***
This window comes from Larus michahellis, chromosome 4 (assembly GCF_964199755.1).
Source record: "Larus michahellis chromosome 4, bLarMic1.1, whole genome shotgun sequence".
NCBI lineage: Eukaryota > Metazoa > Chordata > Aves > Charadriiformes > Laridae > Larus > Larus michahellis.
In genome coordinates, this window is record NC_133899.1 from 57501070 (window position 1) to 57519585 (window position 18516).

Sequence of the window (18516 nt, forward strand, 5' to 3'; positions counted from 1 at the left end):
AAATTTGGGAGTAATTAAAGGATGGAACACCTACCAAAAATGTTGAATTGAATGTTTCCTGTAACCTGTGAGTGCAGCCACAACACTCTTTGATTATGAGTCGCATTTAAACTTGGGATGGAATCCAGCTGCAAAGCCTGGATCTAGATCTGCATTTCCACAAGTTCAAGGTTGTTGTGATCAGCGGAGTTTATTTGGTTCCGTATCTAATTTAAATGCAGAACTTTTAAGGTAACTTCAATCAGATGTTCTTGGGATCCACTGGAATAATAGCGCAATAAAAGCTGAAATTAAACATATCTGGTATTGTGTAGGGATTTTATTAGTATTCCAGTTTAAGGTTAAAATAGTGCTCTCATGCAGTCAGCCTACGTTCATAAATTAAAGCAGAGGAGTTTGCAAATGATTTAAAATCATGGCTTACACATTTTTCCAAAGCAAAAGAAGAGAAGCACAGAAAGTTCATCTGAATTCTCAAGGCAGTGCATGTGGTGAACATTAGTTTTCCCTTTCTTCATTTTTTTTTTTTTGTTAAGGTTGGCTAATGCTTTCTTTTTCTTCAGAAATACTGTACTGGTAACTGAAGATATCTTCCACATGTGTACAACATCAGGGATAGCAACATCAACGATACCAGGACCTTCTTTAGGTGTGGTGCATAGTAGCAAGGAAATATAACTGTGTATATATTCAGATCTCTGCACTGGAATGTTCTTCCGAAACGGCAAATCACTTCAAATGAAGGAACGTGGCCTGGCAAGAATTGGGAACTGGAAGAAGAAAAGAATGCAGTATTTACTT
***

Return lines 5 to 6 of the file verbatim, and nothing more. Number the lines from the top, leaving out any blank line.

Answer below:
Sequence of the window (18516 nt, forward strand, 5' to 3'; positions counted from 1 at the left end):
AAATTTGGGAGTAATTAAAGGATGGAACACCTACCAAAAATGTTGAATTGAATGTTTCCTGTAACCTGTGAGTGCAGCCACAACACTCTTTGATTATGAGTCGCATTTAAACTTGGGATGGAATCCAGCTGCAAAGCCTGGATCTAGATCTGCATTTCCACAAGTTCAAGGTTGTTGTGATCAGCGGAGTTTATTTGGTTCCGTATCTAATTTAAATGCAGAACTTTTAAGGTAACTTCAATCAGATGTTCTTGGGATCCACTGGAATAATAGCGCAATAAAAGCTGAAATTAAACATATCTGGTATTGTGTAGGGATTTTATTAGTATTCCAGTTTAAGGTTAAAATAGTGCTCTCATGCAGTCAGCCTACGTTCATAAATTAAAGCAGAGGAGTTTGCAAATGATTTAAAATCATGGCTTACACATTTTTCCAAAGCAAAAGAAGAGAAGCACAGAAAGTTCATCTGAATTCTCAAGGCAGTGCATGTGGTGAACATTAGTTTTCCCTTTCTTCATTTTTTTTTTTTTGTTAAGGTTGGCTAATGCTTTCTTTTTCTTCAGAAATACTGTACTGGTAACTGAAGATATCTTCCACATGTGTACAACATCAGGGATAGCAACATCAACGATACCAGGACCTTCTTTAGGTGTGGTGCATAGTAGCAAGGAAATATAACTGTGTATATATTCAGATCTCTGCACTGGAATGTTCTTCCGAAACGGCAAATCACTTCAAATGAAGGAACGTGGCCTGGCAAGAATTGGGAACTGGAAGAAGAAAAGAATGCAGTATTTACTT